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Monday, April 14, 2014

NY Times: Buyers Evade State Taxes by Loaning Purchased Art to Museums in Non-Tax States

New York Times:  Buyers Find Tax Break on Art: Let It Hang Awhile in Oregon:

Collectors who buy art in one state but live in another can owe thousands, tens of thousands, even millions of dollars in state “use taxes”: taxes often incurred when someone ships an out-of-state purchase home. But if they lend the recently purchased work first to museums ..., located in a handful of tax-friendly states, the transaction is often tax-free.

Beyond the benefit to museums, this lucrative, little-known tax maneuver has produced a startling pipeline of art moving across the United States as collectors cleverly — and legally — exploit the tax codes. ... [L]oans — which rarely extend beyond a few months — also flow into other museums in Oregon, and occasionally New Hampshire and Delaware, all states that have neither a sales nor a use tax. ...

ArtPortland officials say collectors lend art for a variety of reasons, not just for the tax break. But only a few weeks after the painting [Three Studies of Lucian Freud] sold for a stunning $142 million last fall at Christie’s in New York, it landed, to the surprise of many, in the Portland museum, where it drew large crowds for 15 weeks. By shipping the painting first to Oregon, instead of her home in Las Vegas, the new owner, Elaine Wynn, may be eligible to avoid as much as $11 million in Nevada use taxes, though it is not clear whether she intends to take advantage of the break.

Collectors typically learn of this strategy only through savvy lawyers, dealers and auction specialists. But within the circle of people who know of the practice, it generates debate between those who appreciate how it fosters public access to art and those who suggest that such access comes at too high a price to unwitting taxpayers. For example, do taxpayers in, say, California even understand that they have given up millions of dollars in tax revenue over the years to, in effect, underwrite the display of paintings in other states? ...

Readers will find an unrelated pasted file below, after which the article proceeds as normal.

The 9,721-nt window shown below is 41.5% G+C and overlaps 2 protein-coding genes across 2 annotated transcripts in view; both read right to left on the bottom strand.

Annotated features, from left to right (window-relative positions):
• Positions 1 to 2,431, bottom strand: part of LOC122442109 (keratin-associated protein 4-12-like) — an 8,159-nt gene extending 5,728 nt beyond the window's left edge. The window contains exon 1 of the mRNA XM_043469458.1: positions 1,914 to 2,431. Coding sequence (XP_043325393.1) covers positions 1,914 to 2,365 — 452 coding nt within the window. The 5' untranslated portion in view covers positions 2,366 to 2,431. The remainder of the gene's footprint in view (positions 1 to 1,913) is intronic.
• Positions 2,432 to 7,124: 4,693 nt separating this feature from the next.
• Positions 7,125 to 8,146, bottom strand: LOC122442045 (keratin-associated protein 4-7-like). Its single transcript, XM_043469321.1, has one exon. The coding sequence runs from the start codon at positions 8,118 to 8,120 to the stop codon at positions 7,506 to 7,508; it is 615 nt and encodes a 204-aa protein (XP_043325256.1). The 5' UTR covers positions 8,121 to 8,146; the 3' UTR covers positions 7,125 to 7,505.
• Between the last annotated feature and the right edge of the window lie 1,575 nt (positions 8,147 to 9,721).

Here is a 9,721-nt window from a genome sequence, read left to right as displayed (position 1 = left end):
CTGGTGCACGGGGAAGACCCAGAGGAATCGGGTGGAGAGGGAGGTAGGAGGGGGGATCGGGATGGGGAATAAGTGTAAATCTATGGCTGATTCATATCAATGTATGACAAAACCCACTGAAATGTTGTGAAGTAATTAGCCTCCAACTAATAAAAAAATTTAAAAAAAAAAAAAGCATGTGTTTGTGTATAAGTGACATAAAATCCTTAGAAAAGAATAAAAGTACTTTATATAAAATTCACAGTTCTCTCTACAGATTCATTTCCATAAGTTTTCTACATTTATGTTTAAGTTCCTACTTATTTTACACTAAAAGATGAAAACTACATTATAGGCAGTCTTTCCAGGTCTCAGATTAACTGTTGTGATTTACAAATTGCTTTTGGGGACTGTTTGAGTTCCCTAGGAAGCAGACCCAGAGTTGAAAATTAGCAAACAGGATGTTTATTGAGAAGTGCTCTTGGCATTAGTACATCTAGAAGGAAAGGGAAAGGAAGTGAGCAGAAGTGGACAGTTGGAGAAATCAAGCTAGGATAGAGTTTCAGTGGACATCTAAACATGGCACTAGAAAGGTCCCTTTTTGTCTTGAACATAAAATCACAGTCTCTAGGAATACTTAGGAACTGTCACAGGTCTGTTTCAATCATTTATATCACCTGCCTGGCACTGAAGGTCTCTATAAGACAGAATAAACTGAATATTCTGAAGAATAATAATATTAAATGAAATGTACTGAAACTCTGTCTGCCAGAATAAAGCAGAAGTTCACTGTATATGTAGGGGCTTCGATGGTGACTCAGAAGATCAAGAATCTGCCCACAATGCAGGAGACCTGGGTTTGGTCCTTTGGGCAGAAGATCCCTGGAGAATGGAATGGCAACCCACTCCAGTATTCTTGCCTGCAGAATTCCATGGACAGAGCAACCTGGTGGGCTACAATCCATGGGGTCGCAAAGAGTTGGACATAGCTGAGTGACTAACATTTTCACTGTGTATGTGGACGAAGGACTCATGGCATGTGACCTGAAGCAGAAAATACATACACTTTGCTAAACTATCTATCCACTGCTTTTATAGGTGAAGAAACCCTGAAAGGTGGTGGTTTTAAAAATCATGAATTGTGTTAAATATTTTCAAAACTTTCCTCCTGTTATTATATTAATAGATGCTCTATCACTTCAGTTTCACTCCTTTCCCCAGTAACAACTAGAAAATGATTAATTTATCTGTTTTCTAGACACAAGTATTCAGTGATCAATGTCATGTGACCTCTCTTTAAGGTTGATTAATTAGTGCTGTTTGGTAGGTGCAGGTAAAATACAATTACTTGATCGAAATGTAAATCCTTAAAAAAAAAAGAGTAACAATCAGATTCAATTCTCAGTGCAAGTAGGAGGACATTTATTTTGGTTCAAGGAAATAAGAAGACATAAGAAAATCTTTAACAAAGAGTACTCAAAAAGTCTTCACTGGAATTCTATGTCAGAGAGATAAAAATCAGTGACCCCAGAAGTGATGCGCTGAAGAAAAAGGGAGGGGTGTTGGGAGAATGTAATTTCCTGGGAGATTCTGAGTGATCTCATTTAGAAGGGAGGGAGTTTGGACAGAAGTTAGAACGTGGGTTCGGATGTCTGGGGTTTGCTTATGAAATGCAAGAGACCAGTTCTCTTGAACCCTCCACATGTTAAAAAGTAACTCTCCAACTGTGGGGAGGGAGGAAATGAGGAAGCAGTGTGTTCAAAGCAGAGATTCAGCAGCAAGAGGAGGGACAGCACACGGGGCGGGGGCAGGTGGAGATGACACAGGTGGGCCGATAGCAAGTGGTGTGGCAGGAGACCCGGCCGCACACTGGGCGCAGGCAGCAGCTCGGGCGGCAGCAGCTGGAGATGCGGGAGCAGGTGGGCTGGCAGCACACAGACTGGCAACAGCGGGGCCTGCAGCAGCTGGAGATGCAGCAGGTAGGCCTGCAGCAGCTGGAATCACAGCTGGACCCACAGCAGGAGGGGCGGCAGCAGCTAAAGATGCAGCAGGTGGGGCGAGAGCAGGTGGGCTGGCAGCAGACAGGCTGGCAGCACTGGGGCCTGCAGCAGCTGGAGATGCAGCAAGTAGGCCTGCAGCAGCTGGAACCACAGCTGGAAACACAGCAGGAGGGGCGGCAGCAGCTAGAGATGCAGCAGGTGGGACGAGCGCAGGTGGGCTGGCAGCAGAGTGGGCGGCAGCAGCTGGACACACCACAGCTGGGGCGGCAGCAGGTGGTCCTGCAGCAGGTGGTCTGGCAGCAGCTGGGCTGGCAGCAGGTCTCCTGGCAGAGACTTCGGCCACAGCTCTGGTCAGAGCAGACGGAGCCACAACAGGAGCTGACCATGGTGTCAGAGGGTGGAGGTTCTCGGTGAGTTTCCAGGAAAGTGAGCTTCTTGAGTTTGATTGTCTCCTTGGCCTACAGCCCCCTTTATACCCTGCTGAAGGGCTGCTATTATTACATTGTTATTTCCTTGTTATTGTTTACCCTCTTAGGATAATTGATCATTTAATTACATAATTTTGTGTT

Art collectors who seek to avoid the tax typically offer a recently purchased work to a museum in one of five states — New Hampshire, Oregon, Alaska, Montana and Delaware — that do not have a use tax so that the loan does not incur a tax. As long as the painting stays at the museum for an extended period, typically more than three months, before being shipped home, the practice in several states where collectors live, like California, is to regard the exhibition as a first “use” of the item and waive any tax. The result is a tax-free transaction. ...

The tax strategy is 100 percent legal, experts say, as long as all stages of the museum transfer are handled correctly. ... [M]any California collectors [have] taken advantage of the tax provision. ... California explicitly outlines a “first use” exemption in its tax code. It says that property, whether a couch or a Caravaggio, that is first “used” out of state for more than 90 days does not incur the tax. ...

Collectors who live in states that don’t recognize a first-use exemption are out of luck. New York, for example, typically imposes a use tax — 8.875 percent in Manhattan — on art brought into the state by a resident, even if it is first publicly displayed elsewhere.

(Hat Tip: Ted Seto, Mike Talbert.)

http://taxprof.typepad.com/taxprof_blog/2014/04/ny-times-.html

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Comments

Ah, a near-perfect illustration of how liberal 'tax the rich' works out in practice. High nominal tax rates come with a host of loopholes. High-tax-rate politicians can then double dip. They get votes from the poor for high tax rates and contributions from the rich for those loopholes.

Posted by: Michael W. Perry | Apr 14, 2014 7:32:11 AM

Lets face it, no one likes to pay tax, so people are always going to find ways to get around paying it. In the case of the $142 million painting, ask yourself this, would you want to pay $11 million in tax after buying it? no need to answer, as we all know your response.

Posted by: Business Accountant | Apr 14, 2014 11:02:44 AM

It's an interesting theoretical problem. We don't tax used goods with sales tax or use tax. Should an Old Master be classified as "used"? How about antiques? How about vintage cars?
For a painting, 90 days isn't enough for it to be "used". For a toothbrush, 90 days is more than enough. What should the law do?

Posted by: Eric Rasmusen | Apr 14, 2014 12:35:39 PM